Friends describe Jopie Helsen as a sailor's sailor. The 63-year-old St. Petersburg yacht broker is a stickler for safety and makes his crew practice "man overboard" drills in the middle of the night before any long, open-ocean expedition.
So Sunday, when Helsen and four others were leaving Isla Mujeres, Mexico, and a monster wave snapped the rudder off their sailboat, the seasoned skipper knew what to do.
"The boat just started spinning around in circles," said David Knowlton, one of Helsen's shipmates. "When something like that happens, you have to get the boat under control real fast."
The 47-foot Jade had been surfing through the heavy seas at 14 knots, nearly twice its normal hull speed. It was returning from a 456-mile race from St. Petersburg to Mexico.
"We had checked the weather reports before we left at 6 a.m. on Saturday morning," Helsen said. "It called for 15-knot winds, dropping to 10, then 5 ..."
But instead the wind blew stronger. By 3 a.m. Sunday, the wind howled at 30 knots, and the seas towered at 20 feet.
"Every once in a while we would hit a stray 25-footer," Helsen said. "Those are fine as long as you are taking them head on. But the one that tore off our rudder and flooded the cockpit came at us from the side."
Without steering, Helsen's beloved boat was at the mercy of wind and waves. But he had prepared for a situation like this a dozen times before. In a matter of minutes, the boat's crew had hauled in the lines that control the sails and regained command of the stricken craft.
"Once we had the boat secured, I hit the EPIRB," Helsen said.
The Emergency Position Indicating Radio Beacon, a small electronic device available for less than $1,000 at most marine supply stores, has been the subject of countless stories since the death of three football players off the Pinellas County coast in the winter of 2009.
If Marquis Cooper, Corey Smith and Will Bleakley had had an EPIRB aboard their fishing boat when it capsized in the Gulf of Mexico, they might have survived. But instead all three died, and the acronym EPIRB became a point of discussion for analysts on ESPN's SportsCenter.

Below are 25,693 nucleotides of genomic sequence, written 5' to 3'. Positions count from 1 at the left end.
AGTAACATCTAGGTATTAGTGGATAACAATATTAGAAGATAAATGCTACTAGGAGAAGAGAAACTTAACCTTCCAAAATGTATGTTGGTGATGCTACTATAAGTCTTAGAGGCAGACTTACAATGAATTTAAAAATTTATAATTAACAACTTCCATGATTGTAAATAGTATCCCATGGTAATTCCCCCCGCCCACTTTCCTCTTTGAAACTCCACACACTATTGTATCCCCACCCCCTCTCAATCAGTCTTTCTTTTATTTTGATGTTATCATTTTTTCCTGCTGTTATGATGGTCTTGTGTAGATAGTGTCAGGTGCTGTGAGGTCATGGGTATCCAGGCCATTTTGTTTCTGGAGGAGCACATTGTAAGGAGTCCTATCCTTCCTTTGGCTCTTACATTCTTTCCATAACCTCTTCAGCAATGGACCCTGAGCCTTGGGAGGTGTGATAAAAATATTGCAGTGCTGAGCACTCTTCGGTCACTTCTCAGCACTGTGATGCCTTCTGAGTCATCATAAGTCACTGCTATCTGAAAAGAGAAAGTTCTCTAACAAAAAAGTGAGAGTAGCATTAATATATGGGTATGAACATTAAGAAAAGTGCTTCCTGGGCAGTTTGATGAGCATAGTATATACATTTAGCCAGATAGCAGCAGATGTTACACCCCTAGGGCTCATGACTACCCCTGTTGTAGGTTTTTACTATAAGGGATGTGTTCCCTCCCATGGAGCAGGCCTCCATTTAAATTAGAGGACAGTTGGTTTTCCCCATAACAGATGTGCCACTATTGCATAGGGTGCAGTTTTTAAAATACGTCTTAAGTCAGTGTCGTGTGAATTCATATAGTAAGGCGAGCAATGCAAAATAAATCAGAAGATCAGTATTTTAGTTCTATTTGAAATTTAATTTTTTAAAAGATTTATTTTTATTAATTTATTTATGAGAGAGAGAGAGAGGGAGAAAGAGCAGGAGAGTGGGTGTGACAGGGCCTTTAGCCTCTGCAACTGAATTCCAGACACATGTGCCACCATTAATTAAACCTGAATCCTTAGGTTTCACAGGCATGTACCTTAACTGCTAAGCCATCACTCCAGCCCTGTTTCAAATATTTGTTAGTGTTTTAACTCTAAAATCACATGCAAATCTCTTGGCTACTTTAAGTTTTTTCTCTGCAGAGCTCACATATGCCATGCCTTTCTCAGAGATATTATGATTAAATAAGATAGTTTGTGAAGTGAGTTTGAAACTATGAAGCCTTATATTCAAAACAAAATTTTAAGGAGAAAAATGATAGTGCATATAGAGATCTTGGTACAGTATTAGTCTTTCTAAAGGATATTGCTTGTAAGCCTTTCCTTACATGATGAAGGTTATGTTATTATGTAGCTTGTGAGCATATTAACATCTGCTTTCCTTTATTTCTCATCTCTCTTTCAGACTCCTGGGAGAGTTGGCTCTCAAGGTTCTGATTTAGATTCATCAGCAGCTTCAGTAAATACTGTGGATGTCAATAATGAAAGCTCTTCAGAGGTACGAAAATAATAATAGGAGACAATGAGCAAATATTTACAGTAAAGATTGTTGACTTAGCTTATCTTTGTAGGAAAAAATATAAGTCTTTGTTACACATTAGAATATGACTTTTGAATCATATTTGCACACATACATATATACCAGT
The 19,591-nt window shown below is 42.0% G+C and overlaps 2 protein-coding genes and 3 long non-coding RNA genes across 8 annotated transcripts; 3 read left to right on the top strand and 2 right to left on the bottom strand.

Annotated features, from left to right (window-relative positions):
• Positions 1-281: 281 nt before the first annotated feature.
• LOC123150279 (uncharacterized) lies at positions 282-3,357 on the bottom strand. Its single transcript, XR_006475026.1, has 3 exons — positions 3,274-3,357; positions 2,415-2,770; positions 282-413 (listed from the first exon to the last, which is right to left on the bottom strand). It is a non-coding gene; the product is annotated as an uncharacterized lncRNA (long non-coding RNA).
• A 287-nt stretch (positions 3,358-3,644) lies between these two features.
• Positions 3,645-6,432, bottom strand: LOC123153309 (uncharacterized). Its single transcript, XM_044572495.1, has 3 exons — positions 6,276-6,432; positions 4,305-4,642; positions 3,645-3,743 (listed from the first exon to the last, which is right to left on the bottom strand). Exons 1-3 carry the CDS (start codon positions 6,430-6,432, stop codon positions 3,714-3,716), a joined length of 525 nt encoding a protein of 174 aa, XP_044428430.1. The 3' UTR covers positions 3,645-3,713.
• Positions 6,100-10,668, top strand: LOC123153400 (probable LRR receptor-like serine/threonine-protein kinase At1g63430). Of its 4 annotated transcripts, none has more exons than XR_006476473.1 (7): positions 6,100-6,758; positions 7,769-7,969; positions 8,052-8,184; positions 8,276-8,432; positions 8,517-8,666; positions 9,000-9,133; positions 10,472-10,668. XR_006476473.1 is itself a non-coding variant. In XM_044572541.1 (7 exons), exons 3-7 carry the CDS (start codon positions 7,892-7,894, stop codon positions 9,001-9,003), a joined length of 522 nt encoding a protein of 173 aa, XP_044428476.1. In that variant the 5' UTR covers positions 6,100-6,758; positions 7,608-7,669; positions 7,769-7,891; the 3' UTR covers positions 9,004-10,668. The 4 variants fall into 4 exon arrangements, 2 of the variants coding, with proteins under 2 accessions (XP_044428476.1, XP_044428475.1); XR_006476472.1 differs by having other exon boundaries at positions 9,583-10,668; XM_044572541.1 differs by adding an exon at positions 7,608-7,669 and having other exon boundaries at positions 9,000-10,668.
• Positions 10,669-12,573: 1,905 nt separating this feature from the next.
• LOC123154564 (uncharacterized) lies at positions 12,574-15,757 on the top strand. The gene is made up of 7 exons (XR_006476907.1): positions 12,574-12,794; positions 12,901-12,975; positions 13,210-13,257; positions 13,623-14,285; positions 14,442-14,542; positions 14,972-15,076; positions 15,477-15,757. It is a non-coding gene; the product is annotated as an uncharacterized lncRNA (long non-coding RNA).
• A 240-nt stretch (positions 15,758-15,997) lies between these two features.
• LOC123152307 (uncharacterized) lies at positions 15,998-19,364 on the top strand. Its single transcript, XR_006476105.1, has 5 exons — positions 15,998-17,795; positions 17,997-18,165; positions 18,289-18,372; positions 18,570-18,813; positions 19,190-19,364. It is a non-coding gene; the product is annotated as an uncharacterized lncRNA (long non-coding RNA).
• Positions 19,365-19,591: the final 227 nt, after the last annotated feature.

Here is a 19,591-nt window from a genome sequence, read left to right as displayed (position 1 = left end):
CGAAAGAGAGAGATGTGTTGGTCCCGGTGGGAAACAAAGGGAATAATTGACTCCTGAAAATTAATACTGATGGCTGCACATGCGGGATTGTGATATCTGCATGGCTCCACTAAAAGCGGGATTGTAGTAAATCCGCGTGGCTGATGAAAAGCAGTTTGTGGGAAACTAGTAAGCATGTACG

The distress signal was picked up immediately by the U.S. Coast Guard, which then notified all ships in the area to be on the lookout for the disabled sailboat.
"Within 20 minutes, we were hailed by four different tankers," Helsen said.
When Helsen left Mexico, he had sailed north instead of east, hoping to catch the Loop Current, which runs north through the western gulf and then loops around, before heading south through the eastern gulf.
"We knew the loop would give us an extra two knots of speed, which meant we would get home a day early," he said. "Apparently all those ships had the same idea, which was fortunate for us."
Sunday afternoon, an airplane from Coast Guard Air Station-Clearwater spotted the Jade. A second airplane, this one from Mobile, Ala., re-established contact Monday morning, telling the sailors help was on the way.
"At that point, you are not scared, just uncomfortable," Helsen said. "It is like being in a washing machine that never stops."
A couple of hours later, the Harriet Lane, a 270-foot Coast Guard cutter on routine patrol in the central Gulf of Mexico, intercepted the Jade about 400 miles south of Panama City.
Once the cutter knew the sailors were safe, its crew tried to tow the sailboat back to St. Petersburg. But the rough seas, size differential between the two boats and the lack of a rudder, made it impossible.
Eventually, Helsen had to leave the 47-foot Helsen Hunter he had helped design drifting with the current. A salvage operator is expected to tow his pride and joy back to St. Petersburg in the next day or two.
The Harriet Lane docked in Tampa at noon Friday, returning Helsen and his companions to firm ground. "That was my first and last race to Mexico," said Joe Lettelleir, 65, from St. Petersburg.
Buddy Payne, 65, from Tampa, credited Helsen's planning, equipment and cool head for their safe return. But next time, he will choose another mode of transportation. "I think I'll fly," he quipped.